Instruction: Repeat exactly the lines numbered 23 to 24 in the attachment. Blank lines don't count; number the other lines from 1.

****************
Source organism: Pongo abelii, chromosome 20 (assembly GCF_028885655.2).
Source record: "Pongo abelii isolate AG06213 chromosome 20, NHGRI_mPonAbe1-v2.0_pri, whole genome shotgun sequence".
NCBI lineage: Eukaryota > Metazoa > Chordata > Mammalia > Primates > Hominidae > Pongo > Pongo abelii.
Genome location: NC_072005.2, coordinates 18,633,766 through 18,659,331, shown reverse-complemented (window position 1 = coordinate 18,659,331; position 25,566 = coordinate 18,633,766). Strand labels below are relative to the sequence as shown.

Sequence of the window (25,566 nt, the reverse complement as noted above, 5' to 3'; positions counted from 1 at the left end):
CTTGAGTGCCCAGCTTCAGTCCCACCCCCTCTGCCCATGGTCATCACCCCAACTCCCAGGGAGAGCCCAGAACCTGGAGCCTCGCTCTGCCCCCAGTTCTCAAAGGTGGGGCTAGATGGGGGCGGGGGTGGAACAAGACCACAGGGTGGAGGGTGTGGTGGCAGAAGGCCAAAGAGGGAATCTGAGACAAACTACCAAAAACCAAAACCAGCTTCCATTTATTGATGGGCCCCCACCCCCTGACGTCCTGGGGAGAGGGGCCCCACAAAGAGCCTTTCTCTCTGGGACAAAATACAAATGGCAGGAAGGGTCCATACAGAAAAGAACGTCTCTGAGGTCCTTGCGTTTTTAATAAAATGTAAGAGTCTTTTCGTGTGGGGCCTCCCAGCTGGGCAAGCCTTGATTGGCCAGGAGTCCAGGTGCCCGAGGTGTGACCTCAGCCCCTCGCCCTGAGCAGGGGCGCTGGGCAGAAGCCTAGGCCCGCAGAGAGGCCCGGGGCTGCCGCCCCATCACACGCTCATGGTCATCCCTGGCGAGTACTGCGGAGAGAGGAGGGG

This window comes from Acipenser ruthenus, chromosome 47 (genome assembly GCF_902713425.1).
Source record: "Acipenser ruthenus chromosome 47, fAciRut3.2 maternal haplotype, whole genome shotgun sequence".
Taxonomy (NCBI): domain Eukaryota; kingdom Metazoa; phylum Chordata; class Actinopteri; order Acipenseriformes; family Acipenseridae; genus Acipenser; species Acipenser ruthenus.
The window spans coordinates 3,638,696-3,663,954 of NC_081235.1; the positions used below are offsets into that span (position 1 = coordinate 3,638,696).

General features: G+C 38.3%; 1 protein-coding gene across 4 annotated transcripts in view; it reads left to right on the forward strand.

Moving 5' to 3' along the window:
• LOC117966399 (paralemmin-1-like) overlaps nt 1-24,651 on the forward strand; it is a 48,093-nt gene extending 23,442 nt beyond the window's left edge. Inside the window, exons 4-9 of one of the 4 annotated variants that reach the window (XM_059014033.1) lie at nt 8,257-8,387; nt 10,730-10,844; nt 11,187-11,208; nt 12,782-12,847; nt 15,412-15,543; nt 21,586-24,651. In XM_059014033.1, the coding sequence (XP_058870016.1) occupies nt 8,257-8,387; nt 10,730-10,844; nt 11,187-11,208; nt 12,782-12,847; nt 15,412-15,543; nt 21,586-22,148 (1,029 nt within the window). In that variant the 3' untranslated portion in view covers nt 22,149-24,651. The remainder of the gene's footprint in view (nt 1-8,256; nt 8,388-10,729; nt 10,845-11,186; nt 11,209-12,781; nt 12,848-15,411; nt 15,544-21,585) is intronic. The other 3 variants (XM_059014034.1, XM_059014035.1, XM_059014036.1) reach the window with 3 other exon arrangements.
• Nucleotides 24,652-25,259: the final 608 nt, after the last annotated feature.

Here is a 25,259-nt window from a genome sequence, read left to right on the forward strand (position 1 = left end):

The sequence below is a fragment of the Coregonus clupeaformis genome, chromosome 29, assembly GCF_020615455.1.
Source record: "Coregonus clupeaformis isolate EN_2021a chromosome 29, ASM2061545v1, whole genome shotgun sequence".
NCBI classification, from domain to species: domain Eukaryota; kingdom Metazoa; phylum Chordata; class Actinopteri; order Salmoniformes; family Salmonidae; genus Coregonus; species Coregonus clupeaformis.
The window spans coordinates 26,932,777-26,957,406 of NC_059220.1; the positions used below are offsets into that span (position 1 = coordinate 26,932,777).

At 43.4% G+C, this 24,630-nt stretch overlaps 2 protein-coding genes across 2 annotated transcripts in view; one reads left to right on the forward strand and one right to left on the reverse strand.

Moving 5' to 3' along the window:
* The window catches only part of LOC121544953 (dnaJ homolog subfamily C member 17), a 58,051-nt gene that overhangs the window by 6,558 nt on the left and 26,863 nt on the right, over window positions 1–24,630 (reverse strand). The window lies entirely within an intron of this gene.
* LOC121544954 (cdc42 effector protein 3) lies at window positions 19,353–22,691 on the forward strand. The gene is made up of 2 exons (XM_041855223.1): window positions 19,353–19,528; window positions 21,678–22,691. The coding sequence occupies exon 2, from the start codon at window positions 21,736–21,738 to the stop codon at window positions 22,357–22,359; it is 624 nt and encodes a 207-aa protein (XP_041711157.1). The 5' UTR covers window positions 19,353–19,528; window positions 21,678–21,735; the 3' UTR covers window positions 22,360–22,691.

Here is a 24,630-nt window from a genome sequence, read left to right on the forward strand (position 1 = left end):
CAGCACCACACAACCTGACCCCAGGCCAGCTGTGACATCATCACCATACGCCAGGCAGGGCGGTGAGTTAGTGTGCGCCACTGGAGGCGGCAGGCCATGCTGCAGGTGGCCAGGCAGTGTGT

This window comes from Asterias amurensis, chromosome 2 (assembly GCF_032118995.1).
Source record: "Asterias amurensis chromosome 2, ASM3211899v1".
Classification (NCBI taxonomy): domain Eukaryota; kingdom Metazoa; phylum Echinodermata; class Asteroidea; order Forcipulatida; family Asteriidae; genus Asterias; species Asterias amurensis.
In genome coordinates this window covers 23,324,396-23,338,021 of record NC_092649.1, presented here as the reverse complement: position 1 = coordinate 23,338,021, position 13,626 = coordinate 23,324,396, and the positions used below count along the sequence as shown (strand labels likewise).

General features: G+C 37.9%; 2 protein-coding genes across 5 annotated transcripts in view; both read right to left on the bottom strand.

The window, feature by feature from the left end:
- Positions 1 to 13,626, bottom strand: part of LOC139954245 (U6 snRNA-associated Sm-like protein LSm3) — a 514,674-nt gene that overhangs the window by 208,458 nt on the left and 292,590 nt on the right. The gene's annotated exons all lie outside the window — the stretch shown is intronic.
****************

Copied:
* LOC121544954 (cdc42 effector protein 3) lies at window positions 19,353–22,691 on the forward strand. The gene is made up of 2 exons (XM_041855223.1): window positions 19,353–19,528; window positions 21,678–22,691. The coding sequence occupies exon 2, from the start codon at window positions 21,736–21,738 to the stop codon at window positions 22,357–22,359; it is 624 nt and encodes a 207-aa protein (XP_041711157.1). The 5' UTR covers window positions 19,353–19,528; window positions 21,678–21,735; the 3' UTR covers window positions 22,360–22,691.

Here is a 24,630-nt window from a genome sequence, read left to right on the forward strand (position 1 = left end):